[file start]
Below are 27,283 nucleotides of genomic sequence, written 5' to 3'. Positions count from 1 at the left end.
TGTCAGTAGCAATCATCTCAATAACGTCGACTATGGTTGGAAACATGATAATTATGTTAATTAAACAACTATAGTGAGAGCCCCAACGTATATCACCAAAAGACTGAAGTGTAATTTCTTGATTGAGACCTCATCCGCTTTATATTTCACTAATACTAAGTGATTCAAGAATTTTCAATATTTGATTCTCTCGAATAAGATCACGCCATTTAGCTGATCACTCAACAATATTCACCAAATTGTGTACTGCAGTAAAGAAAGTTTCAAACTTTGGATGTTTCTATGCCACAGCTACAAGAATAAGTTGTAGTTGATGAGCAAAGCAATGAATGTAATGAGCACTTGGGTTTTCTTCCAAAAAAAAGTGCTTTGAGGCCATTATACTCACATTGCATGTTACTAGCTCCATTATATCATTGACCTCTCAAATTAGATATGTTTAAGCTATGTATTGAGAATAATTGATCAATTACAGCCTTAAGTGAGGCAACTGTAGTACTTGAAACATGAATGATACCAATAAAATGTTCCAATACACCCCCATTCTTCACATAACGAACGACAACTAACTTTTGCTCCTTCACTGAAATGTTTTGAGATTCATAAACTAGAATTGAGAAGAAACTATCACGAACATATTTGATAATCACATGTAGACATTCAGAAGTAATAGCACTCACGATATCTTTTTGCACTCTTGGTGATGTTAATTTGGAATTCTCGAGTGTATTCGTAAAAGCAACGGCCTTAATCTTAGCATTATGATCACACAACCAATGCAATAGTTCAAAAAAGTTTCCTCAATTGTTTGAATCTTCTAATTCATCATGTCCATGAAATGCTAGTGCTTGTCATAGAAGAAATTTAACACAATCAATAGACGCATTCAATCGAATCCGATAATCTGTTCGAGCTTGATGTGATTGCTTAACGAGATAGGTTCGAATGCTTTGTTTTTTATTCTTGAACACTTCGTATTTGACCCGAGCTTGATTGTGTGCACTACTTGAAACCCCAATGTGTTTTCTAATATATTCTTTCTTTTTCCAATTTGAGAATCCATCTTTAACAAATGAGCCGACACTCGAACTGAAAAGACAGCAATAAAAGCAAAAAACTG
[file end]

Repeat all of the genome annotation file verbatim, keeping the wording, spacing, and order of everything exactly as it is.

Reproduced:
Below are 27,283 nucleotides of genomic sequence, written 5' to 3'. Positions count from 1 at the left end.
TGTCAGTAGCAATCATCTCAATAACGTCGACTATGGTTGGAAACATGATAATTATGTTAATTAAACAACTATAGTGAGAGCCCCAACGTATATCACCAAAAGACTGAAGTGTAATTTCTTGATTGAGACCTCATCCGCTTTATATTTCACTAATACTAAGTGATTCAAGAATTTTCAATATTTGATTCTCTCGAATAAGATCACGCCATTTAGCTGATCACTCAACAATATTCACCAAATTGTGTACTGCAGTAAAGAAAGTTTCAAACTTTGGATGTTTCTATGCCACAGCTACAAGAATAAGTTGTAGTTGATGAGCAAAGCAATGAATGTAATGAGCACTTGGGTTTTCTTCCAAAAAAAAGTGCTTTGAGGCCATTATACTCACATTGCATGTTACTAGCTCCATTATATCATTGACCTCTCAAATTAGATATGTTTAAGCTATGTATTGAGAATAATTGATCAATTACAGCCTTAAGTGAGGCAACTGTAGTACTTGAAACATGAATGATACCAATAAAATGTTCCAATACACCCCCATTCTTCACATAACGAACGACAACTAACTTTTGCTCCTTCACTGAAATGTTTTGAGATTCATAAACTAGAATTGAGAAGAAACTATCACGAACATATTTGATAATCACATGTAGACATTCAGAAGTAATAGCACTCACGATATCTTTTTGCACTCTTGGTGATGTTAATTTGGAATTCTCGAGTGTATTCGTAAAAGCAACGGCCTTAATCTTAGCATTATGATCACACAACCAATGCAATAGTTCAAAAAAGTTTCCTCAATTGTTTGAATCTTCTAATTCATCATGTCCATGAAATGCTAGTGCTTGTCATAGAAGAAATTTAACACAATCAATAGACGCATTCAATCGAATCCGATAATCTGTTCGAGCTTGATGTGATTGCTTAACGAGATAGGTTCGAATGCTTTGTTTTTTATTCTTGAACACTTCGTATTTGACCCGAGCTTGATTGTGTGCACTACTTGAAACCCCAATGTGTTTTCTAATATATTCTTTCTTTTTCCAATTTGAGAATCCATCTTTAACAAATGAGCCGACACTCGAACTGAAAAGACAGCAATAAAAGCAAAAAACTG